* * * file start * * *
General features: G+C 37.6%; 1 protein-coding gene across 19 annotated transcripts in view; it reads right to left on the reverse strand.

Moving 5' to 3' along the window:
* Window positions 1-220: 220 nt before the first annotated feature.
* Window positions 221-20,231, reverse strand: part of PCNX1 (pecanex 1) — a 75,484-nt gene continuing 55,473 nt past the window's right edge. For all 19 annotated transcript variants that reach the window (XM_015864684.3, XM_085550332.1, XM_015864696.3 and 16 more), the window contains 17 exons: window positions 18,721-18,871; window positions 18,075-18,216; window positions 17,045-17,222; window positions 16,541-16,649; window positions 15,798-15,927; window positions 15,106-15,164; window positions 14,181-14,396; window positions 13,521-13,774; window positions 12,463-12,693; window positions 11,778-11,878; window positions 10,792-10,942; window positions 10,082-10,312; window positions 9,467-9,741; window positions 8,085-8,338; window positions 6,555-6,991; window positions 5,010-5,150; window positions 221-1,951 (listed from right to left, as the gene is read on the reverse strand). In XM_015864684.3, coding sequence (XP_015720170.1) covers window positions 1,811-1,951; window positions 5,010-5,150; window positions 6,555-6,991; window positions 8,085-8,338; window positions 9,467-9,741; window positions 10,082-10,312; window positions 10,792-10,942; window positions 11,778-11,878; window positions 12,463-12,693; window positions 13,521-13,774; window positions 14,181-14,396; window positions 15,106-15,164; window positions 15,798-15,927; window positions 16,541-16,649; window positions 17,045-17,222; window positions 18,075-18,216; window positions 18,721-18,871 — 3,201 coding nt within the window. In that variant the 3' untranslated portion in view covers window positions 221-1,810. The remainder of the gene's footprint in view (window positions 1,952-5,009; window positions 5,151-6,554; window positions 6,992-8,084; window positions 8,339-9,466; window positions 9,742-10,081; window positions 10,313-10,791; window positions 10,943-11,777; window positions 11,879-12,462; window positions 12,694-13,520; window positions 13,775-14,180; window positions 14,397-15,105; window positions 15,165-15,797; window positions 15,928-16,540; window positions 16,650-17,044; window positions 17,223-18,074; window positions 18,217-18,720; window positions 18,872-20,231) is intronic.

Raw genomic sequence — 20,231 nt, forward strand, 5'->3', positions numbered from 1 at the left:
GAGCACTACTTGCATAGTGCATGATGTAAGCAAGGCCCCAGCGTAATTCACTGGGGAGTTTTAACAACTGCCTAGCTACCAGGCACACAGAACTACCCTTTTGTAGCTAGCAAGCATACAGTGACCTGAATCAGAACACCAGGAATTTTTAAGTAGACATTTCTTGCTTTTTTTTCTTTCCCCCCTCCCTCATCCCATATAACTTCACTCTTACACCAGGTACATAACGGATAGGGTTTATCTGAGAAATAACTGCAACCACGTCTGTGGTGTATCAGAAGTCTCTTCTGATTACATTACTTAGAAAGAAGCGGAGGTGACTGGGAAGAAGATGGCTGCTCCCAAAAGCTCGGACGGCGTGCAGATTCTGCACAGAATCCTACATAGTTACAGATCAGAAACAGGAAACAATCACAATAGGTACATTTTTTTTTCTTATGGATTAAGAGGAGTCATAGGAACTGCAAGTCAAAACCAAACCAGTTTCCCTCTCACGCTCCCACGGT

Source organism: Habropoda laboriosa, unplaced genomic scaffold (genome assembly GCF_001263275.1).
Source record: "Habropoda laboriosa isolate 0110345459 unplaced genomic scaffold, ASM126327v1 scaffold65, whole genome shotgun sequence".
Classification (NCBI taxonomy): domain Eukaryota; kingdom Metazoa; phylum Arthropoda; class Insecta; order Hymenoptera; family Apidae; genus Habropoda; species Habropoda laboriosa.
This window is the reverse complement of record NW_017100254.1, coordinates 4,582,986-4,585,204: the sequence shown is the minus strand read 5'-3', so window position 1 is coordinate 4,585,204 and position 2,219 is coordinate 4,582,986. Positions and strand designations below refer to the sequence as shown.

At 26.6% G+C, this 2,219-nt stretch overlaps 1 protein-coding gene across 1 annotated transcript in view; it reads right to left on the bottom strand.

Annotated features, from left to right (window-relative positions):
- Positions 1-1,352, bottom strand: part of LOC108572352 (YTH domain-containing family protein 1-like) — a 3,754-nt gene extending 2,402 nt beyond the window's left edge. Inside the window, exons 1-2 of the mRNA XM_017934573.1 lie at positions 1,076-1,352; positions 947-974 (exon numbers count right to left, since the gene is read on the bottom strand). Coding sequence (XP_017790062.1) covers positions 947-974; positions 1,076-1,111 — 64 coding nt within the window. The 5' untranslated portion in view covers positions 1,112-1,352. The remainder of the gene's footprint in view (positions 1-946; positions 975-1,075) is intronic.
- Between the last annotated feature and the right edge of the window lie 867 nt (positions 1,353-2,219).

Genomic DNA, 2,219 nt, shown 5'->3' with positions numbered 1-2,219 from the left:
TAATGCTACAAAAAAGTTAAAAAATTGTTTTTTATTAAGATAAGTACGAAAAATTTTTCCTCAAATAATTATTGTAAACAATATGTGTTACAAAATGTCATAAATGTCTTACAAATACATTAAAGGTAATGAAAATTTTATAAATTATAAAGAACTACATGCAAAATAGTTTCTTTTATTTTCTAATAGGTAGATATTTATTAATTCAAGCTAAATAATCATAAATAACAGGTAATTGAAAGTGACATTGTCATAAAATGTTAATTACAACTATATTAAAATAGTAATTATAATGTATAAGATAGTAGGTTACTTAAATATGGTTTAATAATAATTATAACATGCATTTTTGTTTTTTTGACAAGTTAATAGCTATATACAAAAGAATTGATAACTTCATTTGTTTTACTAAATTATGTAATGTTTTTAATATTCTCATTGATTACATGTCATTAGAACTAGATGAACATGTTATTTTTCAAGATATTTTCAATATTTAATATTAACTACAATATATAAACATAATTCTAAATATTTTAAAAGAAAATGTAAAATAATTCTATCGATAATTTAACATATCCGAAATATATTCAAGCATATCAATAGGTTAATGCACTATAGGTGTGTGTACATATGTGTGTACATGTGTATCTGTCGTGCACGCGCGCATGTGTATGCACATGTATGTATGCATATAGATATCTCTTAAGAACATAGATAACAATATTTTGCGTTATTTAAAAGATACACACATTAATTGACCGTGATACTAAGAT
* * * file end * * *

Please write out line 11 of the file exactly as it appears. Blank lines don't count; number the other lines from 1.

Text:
At 26.6% G+C, this 2,219-nt stretch overlaps 1 protein-coding gene across 1 annotated transcript in view; it reads right to left on the bottom strand.